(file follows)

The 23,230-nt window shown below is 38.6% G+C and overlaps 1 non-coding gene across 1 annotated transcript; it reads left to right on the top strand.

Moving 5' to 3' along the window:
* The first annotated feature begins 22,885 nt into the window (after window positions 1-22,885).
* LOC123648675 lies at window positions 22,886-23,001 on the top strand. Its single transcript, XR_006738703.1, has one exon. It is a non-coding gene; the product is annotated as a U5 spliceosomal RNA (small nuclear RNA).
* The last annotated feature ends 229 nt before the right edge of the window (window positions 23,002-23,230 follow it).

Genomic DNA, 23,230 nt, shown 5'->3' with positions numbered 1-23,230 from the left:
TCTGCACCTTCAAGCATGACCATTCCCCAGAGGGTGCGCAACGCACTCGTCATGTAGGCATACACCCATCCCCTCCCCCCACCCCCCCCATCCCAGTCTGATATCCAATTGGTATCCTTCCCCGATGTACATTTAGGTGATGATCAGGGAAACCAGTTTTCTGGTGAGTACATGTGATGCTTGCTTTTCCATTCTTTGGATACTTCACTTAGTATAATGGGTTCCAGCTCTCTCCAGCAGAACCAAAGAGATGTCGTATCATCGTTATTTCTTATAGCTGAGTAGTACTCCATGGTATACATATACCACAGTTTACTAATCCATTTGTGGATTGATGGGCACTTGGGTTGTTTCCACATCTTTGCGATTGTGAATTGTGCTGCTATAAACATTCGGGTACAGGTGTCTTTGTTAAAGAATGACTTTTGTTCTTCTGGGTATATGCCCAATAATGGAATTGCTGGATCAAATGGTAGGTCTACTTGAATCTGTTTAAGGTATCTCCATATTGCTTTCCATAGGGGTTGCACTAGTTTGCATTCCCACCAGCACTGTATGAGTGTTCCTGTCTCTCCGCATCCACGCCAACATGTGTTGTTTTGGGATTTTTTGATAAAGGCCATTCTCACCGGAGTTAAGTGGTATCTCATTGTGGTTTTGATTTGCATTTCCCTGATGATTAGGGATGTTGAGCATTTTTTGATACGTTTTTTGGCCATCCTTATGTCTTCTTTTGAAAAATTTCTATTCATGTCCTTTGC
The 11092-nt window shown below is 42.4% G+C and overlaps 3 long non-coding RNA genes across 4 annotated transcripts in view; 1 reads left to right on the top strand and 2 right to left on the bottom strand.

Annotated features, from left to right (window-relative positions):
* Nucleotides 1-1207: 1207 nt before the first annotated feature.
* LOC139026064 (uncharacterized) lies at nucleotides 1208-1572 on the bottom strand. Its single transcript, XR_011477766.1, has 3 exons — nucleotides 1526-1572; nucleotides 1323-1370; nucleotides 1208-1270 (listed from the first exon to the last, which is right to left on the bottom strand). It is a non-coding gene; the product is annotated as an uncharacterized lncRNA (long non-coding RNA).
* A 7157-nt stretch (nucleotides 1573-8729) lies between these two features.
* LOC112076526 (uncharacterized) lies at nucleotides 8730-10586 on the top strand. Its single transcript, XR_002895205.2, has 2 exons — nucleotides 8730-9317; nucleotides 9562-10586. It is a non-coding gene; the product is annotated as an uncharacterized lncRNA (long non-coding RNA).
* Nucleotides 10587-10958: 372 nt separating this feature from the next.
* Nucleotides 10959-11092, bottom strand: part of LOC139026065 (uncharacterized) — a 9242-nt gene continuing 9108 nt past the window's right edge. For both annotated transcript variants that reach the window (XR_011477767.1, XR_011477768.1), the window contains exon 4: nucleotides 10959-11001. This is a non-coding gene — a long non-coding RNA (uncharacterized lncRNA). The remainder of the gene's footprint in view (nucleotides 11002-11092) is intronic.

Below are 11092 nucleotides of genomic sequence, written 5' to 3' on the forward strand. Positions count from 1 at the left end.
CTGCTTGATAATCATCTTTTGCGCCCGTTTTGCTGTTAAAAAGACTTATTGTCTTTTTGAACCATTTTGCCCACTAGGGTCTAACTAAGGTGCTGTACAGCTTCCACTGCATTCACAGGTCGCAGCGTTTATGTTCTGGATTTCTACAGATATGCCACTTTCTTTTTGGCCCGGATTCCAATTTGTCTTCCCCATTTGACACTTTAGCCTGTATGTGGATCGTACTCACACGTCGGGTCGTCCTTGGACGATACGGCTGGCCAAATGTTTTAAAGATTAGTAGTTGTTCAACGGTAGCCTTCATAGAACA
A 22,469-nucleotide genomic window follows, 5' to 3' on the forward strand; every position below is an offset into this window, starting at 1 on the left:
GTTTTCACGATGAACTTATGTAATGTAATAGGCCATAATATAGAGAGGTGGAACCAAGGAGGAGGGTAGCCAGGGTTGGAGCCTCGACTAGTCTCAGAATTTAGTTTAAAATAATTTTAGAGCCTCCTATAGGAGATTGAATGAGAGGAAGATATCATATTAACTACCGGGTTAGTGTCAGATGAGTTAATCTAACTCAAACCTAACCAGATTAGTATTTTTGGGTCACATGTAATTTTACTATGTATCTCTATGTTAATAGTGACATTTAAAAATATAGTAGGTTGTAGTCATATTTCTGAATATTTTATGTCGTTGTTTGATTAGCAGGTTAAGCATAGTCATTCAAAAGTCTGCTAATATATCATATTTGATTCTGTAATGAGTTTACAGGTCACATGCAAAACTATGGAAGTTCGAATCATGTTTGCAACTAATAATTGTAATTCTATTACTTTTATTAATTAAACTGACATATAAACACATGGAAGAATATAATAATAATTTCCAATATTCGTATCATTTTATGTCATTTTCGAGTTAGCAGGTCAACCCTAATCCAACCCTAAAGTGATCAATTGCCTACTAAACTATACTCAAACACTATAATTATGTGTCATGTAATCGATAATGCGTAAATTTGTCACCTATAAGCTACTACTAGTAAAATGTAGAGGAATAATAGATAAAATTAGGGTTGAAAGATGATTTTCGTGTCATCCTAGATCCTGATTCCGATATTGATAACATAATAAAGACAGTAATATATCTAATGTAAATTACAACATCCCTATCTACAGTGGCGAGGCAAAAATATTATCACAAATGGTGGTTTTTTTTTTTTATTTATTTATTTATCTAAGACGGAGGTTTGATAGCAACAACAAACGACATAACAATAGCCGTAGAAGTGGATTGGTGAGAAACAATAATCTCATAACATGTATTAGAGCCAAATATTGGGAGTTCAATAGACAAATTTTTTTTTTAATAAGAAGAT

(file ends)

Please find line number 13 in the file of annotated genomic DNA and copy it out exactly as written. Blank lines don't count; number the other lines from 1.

* LOC112076526 (uncharacterized) lies at nucleotides 8730-10586 on the top strand. Its single transcript, XR_002895205.2, has 2 exons — nucleotides 8730-9317; nucleotides 9562-10586. It is a non-coding gene; the product is annotated as an uncharacterized lncRNA (long non-coding RNA).